Although well-integrated FCMs had a significantly shorter APD50 and APD90 as well as a higher Vmax, amplitude, and maximal diastolic potential compared with nonintegrated or cultivated FCMs, a distinct plateau phase was detectable in all types of FCMs, which was in clear contrast to healthy or injured adult cardiomyocytes. The APD50/90 ratio, which was calculated to quantify the presence of a plateau phase, showed no significant differences among well-integrated, nonintegrated, and cultivated FCMs but was more than 2-fold higher compared with healthy or injured adult cardiomyocytes. Hence, the APD50/90 ratio reliably enabled the discrimination of fetal and adult cardiomyocytes.
In the present study, we investigated the electrophysiological maturation and integration of FCMs transplanted in vivo in viable or cryoinjured myocardium. For the first time, a novel slice technique10 was used throughout this study, which enabled us to directly assess the quality of electrical integration, eg, the occurrence of conduction blocks at high stimulation frequencies, as well as influences of the site of transplantation (cryoinjured tissue or adjacent myocardium) on electrophysiological properties of the transplanted cells. It could be demonstrated that transplanted FCMs integrated electrically and developed more mature AP properties only if the cells were embedded in viable host myocardium.
Ventricular slices are a representative model of cardiac tissue with preserved in vivo structure, which possesses intact electrophysiological properties at the single-cell level as well as a homogenous excitation spread at the tissue level.10,12 Thus, electrical coupling and electrophysiological properties of transplanted cells within ventricular slices are likely to be representative of the in vivo situation at the time of preparation. However, the small thickness of the slices limits the evaluation of cellular interactions in the third dimension and their potential influences on electrical coupling as well as electrophysiological properties of individual cells.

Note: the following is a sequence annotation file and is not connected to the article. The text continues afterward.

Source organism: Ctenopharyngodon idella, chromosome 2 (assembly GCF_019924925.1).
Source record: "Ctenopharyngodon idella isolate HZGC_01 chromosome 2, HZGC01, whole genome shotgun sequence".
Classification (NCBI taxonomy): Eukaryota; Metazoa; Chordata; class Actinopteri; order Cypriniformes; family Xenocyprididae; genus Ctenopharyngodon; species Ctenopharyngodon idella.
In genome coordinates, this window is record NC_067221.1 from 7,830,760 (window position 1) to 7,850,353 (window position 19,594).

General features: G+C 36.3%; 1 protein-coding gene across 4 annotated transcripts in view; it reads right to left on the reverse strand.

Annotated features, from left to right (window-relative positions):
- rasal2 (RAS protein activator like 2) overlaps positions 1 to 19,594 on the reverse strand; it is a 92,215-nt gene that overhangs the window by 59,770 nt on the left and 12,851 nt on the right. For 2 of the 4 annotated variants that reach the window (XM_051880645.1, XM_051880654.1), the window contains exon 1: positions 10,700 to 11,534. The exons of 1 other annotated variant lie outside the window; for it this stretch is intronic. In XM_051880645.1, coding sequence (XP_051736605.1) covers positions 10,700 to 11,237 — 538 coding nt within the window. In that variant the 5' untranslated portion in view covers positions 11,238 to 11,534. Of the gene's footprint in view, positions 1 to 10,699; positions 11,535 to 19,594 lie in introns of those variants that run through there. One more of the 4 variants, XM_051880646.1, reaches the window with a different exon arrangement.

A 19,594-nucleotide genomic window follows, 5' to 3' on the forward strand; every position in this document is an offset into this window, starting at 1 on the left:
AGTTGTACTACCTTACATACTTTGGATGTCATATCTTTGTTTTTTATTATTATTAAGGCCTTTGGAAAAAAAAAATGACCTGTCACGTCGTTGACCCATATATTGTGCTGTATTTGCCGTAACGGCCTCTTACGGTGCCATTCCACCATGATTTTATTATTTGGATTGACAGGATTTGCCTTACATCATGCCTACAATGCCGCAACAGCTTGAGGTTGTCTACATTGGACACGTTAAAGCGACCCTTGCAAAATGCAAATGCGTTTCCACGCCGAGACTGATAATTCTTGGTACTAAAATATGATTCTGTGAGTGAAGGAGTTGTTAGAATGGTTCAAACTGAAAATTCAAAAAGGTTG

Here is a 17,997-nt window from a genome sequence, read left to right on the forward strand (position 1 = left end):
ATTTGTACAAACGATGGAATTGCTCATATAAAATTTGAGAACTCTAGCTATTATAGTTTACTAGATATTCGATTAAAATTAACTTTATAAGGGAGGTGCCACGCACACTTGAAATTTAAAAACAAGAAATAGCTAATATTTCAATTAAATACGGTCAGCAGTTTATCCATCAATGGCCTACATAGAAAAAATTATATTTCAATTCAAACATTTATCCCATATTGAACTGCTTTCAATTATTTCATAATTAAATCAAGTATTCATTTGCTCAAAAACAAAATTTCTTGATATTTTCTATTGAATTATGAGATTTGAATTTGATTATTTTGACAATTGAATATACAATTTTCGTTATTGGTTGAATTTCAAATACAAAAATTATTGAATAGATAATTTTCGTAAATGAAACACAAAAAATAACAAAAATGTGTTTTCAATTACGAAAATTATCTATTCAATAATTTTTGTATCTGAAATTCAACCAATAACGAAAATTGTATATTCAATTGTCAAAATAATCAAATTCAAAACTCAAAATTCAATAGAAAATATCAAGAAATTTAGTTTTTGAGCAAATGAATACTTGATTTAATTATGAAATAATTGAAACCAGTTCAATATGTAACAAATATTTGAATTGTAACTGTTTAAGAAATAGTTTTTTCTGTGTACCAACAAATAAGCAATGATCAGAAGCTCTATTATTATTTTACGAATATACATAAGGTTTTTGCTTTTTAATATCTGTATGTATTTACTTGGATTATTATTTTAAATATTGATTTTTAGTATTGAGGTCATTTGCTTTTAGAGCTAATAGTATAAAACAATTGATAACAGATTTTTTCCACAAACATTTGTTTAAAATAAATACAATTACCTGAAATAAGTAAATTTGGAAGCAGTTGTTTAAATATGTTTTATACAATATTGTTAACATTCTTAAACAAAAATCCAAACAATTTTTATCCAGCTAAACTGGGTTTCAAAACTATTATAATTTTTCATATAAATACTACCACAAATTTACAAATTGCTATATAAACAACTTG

It was crucial for the evaluation of integration and maturation to ensure that FCMs were reliably impaled. The reliability of the measurements was verified by control measurements in slices of sham-operated hearts, which did not reveal any fetal-like APs. Moreover, tetramethylrhodamine dextran injections through the recording electrode resulted in a colocalized eGFP and rhodamine fluorescence, confirming the reliable impalement of FCMs.
Electrical Integration of Transplanted FCMs
Until now, cell transplantation studies mostly focused on evaluations of global cardiac function and histology. Only few in vitro and in vivo studies dealt with the electrical integration of transplanted cardiomyocytes,5,6,8 which is a fundamental mechanism of cardiac cell replacement. These studies demonstrated the capability of different types of cardiomyocytes (ESC-CMs and FCMs) to build gap junctions and to establish electrical couplings with recipient cardiomyocytes. However, to date, there has been no investigation of the quality of electrical integration with regard to conduction insufficiencies and of the impact of microenvironmental conditions on electrophysiological properties of transplanted cardiomyocytes.